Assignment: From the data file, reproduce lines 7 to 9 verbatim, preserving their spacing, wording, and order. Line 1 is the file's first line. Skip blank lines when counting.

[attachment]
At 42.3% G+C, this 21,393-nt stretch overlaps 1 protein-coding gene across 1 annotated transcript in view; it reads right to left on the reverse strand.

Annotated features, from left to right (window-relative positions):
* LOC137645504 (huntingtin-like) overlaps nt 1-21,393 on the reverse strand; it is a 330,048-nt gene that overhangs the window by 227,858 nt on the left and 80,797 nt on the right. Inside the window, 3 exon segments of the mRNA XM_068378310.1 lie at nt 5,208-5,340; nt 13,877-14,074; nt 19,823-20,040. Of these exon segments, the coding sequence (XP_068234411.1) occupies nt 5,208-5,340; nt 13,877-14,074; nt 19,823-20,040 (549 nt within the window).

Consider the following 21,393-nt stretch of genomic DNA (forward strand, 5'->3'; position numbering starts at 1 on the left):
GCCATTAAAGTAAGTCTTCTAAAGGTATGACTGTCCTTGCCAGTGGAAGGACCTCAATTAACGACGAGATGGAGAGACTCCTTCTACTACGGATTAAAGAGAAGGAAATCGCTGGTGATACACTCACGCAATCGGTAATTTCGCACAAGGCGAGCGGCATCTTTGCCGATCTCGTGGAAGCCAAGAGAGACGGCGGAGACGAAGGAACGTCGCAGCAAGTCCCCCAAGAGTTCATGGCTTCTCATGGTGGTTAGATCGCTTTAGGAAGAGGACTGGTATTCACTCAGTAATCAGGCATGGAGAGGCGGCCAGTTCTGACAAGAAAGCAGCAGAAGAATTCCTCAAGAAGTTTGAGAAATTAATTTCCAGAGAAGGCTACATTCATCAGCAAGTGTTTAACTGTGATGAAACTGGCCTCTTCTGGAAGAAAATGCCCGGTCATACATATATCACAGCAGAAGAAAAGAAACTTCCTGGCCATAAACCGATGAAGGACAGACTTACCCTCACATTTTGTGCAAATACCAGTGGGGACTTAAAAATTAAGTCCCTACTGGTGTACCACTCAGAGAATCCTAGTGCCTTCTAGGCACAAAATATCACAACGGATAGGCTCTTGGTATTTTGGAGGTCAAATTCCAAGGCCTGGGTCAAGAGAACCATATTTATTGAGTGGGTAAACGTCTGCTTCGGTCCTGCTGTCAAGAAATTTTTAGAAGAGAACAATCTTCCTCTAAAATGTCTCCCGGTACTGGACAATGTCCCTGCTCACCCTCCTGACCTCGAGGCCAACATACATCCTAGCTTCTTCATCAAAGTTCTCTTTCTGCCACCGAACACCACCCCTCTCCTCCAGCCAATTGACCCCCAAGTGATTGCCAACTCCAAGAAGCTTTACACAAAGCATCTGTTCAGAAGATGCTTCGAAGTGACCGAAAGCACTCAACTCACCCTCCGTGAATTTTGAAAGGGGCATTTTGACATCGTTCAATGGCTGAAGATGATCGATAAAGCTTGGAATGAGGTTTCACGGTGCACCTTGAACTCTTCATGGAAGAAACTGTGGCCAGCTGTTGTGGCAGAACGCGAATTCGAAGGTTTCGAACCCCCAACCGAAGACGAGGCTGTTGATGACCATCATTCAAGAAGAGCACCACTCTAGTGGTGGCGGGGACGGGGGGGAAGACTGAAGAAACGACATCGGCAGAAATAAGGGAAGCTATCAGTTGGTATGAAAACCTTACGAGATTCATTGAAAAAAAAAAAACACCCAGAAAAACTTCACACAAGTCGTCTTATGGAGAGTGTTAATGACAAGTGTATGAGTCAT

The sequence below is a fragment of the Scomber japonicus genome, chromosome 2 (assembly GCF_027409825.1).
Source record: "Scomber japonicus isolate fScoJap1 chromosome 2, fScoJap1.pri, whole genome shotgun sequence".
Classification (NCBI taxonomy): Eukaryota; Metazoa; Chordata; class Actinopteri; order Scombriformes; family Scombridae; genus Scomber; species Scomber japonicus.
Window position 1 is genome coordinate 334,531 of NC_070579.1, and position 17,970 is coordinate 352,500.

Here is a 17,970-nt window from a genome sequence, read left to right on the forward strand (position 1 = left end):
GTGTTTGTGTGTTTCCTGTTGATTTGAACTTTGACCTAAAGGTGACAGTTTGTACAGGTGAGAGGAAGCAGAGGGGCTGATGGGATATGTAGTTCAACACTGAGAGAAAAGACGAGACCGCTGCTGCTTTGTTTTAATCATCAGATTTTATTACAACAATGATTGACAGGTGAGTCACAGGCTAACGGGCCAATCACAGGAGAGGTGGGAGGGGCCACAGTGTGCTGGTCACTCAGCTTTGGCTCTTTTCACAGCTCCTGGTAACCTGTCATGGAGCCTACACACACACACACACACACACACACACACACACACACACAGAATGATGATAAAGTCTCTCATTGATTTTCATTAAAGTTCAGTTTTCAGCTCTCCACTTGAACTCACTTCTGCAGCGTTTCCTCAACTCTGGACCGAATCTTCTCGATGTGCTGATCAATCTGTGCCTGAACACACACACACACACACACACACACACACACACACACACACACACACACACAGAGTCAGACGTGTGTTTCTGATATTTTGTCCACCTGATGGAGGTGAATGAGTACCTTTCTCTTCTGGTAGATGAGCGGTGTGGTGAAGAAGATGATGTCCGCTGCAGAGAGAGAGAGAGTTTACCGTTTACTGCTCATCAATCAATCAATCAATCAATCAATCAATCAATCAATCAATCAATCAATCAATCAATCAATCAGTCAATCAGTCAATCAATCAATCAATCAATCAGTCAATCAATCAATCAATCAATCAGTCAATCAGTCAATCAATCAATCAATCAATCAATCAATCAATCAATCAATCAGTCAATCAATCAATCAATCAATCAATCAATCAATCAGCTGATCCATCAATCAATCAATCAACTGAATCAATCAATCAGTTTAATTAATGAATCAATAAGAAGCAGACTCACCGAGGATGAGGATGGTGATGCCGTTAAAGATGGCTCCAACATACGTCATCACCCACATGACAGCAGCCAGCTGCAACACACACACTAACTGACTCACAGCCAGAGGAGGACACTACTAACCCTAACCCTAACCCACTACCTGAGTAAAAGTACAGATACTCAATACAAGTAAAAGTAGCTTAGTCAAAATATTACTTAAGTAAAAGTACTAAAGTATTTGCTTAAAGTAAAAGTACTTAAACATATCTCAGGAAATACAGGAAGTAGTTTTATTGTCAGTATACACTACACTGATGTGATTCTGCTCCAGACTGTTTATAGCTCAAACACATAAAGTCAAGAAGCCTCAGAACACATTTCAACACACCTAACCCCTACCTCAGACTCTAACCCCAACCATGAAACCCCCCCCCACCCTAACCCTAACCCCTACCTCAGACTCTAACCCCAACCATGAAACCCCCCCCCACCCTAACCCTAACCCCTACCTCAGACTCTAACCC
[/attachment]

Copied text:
Source record: "Scomber japonicus isolate fScoJap1 chromosome 2, fScoJap1.pri, whole genome shotgun sequence".
Classification (NCBI taxonomy): Eukaryota; Metazoa; Chordata; class Actinopteri; order Scombriformes; family Scombridae; genus Scomber; species Scomber japonicus.
Window position 1 is genome coordinate 334,531 of NC_070579.1, and position 17,970 is coordinate 352,500.